Trump consolidates the evangelical vote in Iowa

But it was also a flex. For all the attempts by DeSantis and his evangelical allies to court the conservative Christian vote, Trump not only remains dominant with the group, but is relying on it to fuel his massive lead in Iowa ahead of the caucuses on Monday. A critical faction of the GOP that once blocked his ascendance here in 2016, evangelicals are now a primary reason he is so far ahead.

“Of course I’m caucusing for President Trump,” said Judy Billings, a loyal member of the congregation, clutching her Bible as she entered the foyer. “I just love the guy. I think he’s a total hero, and he has my full support … I think he’s the only one that can win and lead our country.”

In 2016, evangelicals were a weak point for Trump in the primary. But eight years later — after the party took a hard turn toward Trump-ism — they now sit firmly in his corner. In the most recent
Des Moines Register Iowa Poll
released Saturday night, Trump drew support from 51 percent of evangelical Christians in Iowa who plan to attend GOP caucuses, far ahead of DeSantis at 22 percent.

Even evangelicals supportive of Trump’s opponents can apparently see the writing on the wall. Last week, Vander Plaats wrote in an op-ed published Tuesday
in the Des Moines newspaper
that Trump “could very well win the primary,” while predicting “the system and the sheer number of Trump haters will never allow him to win the presidency.”

But the lead up to this year’s caucus has shown that, in a GOP primary, speaking the language of evangelicals is hardly a prerequisite for winning them. The two evangelical-identifying candidates who talked incessantly about their faith and were the most biblically literate of the Republicans in the race — former Vice President Mike Pence and Sen. Tim Scott — were the earliest to drop out.

Their effortless invocations of scripture and Christian principles hardly mattered to the voters whose church attendance and personal beliefs were likely most similar to theirs. In his visits to the state in recent months for rallies and caucus trainings, Trump — who has been married three times and during this campaign cycle lost a defamation lawsuit from a woman who said he raped her — didn’t bother to recite Bible verses or inspire Iowans to lean into their faith.

He didn’t need to. They’re already with him.

Trump in recent years has emerged as something of a messianic figure among some, though not all, factions of the conservative evangelical church. This month, the former president began sharing a “God made Trump” video online and at his rallies, one that says God appointed him as a “caretaker” for “his planned paradise,” and a figure “willing to go into the den of vipers.”

On Sunday, church leaders at Soteria saved Lake and her entourage a row of seats up front and center. Vander Plaats and his wife sat just four pews back from her.

“Both the caucuses and the Republican nomination for president run through the evangelical community,” said Ralph Reed, the longtime evangelical kingmaker. “There is no path to this nomination without winning a plurality, and preferably a healthy plurality of these voters, starting in Iowa, and then running through the remaining primaries.”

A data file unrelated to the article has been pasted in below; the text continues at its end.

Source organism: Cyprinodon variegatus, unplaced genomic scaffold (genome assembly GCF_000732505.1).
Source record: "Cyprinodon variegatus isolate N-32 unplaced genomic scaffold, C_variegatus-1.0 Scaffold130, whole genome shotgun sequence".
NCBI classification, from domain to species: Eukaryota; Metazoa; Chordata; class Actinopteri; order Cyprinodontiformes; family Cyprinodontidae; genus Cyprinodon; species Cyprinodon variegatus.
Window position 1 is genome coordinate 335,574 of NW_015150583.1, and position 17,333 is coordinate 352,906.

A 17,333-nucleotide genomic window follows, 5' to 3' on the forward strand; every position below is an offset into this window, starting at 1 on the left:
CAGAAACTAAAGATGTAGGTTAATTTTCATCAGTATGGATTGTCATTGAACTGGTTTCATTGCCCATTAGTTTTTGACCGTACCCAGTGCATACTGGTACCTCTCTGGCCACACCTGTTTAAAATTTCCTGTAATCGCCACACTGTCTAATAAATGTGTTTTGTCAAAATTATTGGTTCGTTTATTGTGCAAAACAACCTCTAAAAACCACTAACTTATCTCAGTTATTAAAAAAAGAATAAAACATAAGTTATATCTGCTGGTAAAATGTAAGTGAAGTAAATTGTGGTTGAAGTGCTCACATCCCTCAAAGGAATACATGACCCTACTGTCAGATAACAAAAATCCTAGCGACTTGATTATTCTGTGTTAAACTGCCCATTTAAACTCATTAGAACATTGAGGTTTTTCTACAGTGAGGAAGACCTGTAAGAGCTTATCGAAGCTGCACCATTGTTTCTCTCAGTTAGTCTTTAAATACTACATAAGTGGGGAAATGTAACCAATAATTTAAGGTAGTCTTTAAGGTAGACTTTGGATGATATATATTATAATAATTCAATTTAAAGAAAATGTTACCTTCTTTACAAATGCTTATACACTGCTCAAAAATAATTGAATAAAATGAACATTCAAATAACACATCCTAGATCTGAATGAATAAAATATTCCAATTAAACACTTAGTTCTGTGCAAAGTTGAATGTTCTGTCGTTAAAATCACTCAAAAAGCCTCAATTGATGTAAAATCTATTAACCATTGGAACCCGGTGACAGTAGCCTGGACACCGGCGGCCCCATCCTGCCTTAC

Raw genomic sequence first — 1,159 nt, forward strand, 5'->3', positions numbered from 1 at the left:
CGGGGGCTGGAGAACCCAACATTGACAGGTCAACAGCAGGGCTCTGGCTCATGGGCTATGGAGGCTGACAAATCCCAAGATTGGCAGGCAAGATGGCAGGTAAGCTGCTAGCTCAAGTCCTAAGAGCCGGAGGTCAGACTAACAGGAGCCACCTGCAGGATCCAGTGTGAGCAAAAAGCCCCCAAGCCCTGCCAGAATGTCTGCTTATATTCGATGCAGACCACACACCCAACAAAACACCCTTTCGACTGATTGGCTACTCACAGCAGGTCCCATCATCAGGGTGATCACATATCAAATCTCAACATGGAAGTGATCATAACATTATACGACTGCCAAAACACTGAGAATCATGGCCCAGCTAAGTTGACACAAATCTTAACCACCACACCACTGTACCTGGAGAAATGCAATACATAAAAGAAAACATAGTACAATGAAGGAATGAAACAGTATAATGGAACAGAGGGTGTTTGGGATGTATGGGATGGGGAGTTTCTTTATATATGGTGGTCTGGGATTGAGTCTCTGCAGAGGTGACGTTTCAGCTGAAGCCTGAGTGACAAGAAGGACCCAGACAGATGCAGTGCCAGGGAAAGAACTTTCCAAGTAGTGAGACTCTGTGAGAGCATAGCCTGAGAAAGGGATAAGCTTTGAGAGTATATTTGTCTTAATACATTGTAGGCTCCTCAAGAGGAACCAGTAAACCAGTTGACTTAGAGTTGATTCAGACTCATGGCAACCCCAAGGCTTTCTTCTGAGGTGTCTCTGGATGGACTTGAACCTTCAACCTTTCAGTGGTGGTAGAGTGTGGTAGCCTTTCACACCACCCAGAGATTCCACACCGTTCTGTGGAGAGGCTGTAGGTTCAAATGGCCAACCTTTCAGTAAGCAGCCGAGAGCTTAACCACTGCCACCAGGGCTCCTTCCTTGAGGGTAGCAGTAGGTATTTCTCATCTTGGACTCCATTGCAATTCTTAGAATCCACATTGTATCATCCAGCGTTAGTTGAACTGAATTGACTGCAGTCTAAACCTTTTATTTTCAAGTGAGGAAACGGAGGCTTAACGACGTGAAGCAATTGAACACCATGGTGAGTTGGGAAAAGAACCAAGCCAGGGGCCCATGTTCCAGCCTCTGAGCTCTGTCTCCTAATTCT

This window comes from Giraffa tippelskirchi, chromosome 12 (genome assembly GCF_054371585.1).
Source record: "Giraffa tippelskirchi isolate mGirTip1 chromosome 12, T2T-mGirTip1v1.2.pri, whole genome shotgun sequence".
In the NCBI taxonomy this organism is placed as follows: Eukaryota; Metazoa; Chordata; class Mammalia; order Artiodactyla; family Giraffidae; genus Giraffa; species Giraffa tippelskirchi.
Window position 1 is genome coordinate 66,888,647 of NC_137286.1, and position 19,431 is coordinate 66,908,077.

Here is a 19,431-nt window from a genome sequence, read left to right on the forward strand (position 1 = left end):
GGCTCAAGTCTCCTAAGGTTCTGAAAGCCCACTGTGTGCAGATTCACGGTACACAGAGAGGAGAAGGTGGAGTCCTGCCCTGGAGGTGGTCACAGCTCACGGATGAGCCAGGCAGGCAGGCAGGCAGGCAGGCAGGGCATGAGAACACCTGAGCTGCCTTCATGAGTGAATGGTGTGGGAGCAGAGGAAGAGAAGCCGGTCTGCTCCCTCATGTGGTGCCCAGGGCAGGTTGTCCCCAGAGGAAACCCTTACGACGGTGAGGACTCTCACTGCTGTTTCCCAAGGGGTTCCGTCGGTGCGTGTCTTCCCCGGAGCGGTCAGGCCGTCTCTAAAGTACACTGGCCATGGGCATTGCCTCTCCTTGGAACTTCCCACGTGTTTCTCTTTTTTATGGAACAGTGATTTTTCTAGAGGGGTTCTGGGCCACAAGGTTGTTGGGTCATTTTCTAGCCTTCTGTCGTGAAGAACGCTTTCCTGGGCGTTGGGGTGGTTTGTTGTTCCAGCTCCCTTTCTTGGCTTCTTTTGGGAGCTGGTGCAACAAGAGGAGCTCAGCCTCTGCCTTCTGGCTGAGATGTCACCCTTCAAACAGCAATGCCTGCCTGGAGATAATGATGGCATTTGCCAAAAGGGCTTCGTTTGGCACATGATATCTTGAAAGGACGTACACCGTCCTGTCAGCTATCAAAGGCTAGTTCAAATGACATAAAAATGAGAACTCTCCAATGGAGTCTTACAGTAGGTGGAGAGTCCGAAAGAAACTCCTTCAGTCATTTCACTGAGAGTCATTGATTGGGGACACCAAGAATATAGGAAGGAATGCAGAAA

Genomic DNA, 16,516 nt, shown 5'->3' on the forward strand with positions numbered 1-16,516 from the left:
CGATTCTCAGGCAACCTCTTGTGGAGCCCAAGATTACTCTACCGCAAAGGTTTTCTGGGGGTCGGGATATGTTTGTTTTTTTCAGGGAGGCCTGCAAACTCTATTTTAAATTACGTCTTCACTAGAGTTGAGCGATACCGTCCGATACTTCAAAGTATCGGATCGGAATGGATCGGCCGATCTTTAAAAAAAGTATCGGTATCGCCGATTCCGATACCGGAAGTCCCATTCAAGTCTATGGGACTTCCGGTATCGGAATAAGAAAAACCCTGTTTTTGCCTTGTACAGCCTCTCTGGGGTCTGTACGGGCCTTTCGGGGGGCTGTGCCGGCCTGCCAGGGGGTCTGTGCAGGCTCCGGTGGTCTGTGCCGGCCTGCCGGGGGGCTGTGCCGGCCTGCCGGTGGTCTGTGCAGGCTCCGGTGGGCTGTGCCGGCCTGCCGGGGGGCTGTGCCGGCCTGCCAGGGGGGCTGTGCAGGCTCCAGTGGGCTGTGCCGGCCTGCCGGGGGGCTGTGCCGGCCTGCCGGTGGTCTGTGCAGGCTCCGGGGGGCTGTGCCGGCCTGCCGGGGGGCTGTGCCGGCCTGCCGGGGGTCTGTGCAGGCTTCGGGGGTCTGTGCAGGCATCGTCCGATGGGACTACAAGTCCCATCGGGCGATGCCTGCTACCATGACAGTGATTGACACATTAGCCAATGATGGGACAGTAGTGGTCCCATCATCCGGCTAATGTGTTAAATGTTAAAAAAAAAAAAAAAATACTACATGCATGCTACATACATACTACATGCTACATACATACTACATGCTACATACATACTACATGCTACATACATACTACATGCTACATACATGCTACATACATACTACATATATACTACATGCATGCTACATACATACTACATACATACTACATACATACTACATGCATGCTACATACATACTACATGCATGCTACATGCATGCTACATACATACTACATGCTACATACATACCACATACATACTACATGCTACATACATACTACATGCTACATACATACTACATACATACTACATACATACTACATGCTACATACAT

DeSantis made a specific play for Iowa’s conservative Christians by attempting to follow the model of Texas Sen. Ted Cruz’s successful 2016 caucus campaign and, at times, invoking scripture on the campaign trail. But doing so never felt like a natural approach for the Catholic Florida governor, who prior to his presidential bid did not frequently discuss his faith in public.

And Haley virtually never turned her stump speeches into Bible lessons, instead choosing to focus her time on discussing domestic and foreign policy issues she would solve, and using her experience as a mother, rather than faith explicitly, to appeal to the audience in a personal way.

Haley and DeSantis were not without supporters at Soteria on Sunday. In separate interviews, church attendee Nathan Peterson said he intended to caucus for Haley, and Rick Kisling said he would show up for DeSantis.

But both said they would likely vote for Trump in a general election if he is the Republican nominee.

Trump has undoubtedly made significant gains with evangelical voters since the 2016 caucus and the party’s subsequent primaries that year. Cruz captured some 34 percent of the evangelical vote in Iowa, while Trump and Sen. Marco Rubio evenly split the remainder of it. On Sunday,
Rubio endorsed Trump

At Soteria, in the lobby after the service, Vander Plaats held court with fellow church members and DeSantis surrogates who had braved the sub-zero temperatures to attend. Asked whether he thought Lake was attempting to troll him by showing up, Vander Plaats shrugged and laughed.

“I don’t care if she is,” he said. “She’s welcome to be here — and at least she heard the gospel.”

Lake insisted her presence at his church Sunday was not to prove a point; in town to stump for Trump, she said she wanted to attend a worship service and her staff took her to this one.

“President Trump has proven himself” by achieving conservative Christians’ top policy goals while in office, Lake said after the Sunday service.

Asked about evangelicals’ initial reluctance of the real estate mogul and media personality, Lake noted how much had changed since then.

“2016 seems like ancient history right now.”

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